In a previous piece of work for OGB in Gaza, I had explored the issues associated with the proxy means test formula. PMTF is used by the UN and the local authority to identify households that qualify for the formal social safety net programmes. One issue of concern was the fairly high rate of obvious inclusion and exclusion errors. These were not a real surprise, and it’s common sense and simple maths that the majority of these errors occur close to the threshold level, where a small change in the numbers can propel a household score into the other category. While I understand the need for a universal objective measurement process, I made some recommendations about the need for an additional human over-ride in this rather impersonal system.
This project is in some part a response to that recommendation. It targeted households that fall outside of the safety net, according to the PMTF, but which are highly vulnerable according to other objective criteria.
Indeed, we can see this work and a few others as a piece of action research by OGB in which I have been closely involved, trying to better understand the causes and symptoms of acute vulnerability in Gaza (layered on top of the chronic vulnerability and reversals of development as a result of the blockade), to identify ways in which it can be understood and measured, and to seek effective actions to prevent or offset it.
One interesting theme in the report is household debt, or more accurately, access to credit. Rolling household debt is so universal in Gaza (and note that it usually attracts no interest payments) that it can hardly be described as a stress coping strategy. The level of debt that a household can sustain is perhaps a measure of resilience – it’s an indicator of creditworthiness. Traders will only advance credit if they have a reasonable expectation that it will be repaid.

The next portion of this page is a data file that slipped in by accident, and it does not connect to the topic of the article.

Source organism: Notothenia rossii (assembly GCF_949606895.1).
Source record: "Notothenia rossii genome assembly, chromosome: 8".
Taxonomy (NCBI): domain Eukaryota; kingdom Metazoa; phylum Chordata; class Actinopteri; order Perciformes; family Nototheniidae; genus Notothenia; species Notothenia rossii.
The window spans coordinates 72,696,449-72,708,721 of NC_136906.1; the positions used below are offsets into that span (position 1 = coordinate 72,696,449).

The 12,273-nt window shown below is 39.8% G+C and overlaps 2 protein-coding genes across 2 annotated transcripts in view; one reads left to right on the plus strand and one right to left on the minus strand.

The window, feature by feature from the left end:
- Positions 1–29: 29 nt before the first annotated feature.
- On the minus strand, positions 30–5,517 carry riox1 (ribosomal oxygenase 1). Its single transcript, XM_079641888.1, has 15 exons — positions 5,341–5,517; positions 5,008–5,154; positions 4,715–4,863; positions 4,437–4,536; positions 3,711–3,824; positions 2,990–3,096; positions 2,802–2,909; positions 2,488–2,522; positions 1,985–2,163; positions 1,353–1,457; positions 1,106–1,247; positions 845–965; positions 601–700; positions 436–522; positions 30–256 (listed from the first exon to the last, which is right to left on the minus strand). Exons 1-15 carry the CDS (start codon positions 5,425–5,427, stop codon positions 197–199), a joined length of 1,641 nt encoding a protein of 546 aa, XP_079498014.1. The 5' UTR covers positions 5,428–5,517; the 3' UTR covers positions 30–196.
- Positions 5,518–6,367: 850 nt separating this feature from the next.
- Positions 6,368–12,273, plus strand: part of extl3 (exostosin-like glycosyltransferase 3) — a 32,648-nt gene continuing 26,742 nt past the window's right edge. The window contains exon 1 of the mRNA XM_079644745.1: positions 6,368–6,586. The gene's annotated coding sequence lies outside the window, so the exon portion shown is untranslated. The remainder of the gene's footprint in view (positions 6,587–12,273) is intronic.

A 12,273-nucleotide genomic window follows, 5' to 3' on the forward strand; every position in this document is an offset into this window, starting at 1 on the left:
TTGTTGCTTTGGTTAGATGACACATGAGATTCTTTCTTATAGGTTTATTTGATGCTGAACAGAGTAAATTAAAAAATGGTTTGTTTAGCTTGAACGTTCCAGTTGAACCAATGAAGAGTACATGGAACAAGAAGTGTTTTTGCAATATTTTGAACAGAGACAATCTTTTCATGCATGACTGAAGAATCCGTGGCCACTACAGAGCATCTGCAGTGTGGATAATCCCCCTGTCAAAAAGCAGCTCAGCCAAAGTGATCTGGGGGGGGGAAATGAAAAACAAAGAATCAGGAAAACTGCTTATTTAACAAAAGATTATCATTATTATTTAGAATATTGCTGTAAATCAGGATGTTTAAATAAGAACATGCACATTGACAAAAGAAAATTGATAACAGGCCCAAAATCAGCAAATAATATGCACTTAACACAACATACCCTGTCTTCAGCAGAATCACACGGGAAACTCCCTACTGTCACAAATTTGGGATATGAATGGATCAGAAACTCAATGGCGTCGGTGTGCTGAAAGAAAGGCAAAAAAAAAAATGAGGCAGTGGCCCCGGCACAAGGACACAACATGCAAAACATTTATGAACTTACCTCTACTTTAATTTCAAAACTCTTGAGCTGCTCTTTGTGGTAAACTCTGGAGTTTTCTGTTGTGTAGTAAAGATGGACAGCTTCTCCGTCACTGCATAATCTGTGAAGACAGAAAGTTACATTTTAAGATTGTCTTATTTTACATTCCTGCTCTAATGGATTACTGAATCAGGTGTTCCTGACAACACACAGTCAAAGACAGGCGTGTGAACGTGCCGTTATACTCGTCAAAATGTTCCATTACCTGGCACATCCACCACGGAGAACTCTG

As a result of the assistance, the amounts of credit that households were able to access increased steadily over time, and we can understand that this means their ‘credit score’ in the local shops has increased, and with it, their resilience. Of course, their total debt burden also increased – but again, no interest is usually payable.
Much of the report is a technical and rather arcane discussion of the different Food Insecurity tools – the challenges of their application in urban Gaza, and ways to find the best balance between them to identify those at risk of exclusion from the safety net.
The report ends with a discussion of the tool used to measure coping strategies – which would probably work rather well if it were properly applied. The report proposes returning the CSI to its intended purpose, measuring only reversible food consumption strategies (and fixing the bizarre weightings) and developing a new tool to look at other, non-reversible and socially damaging coping.
Now, anyone out there interested in funding that?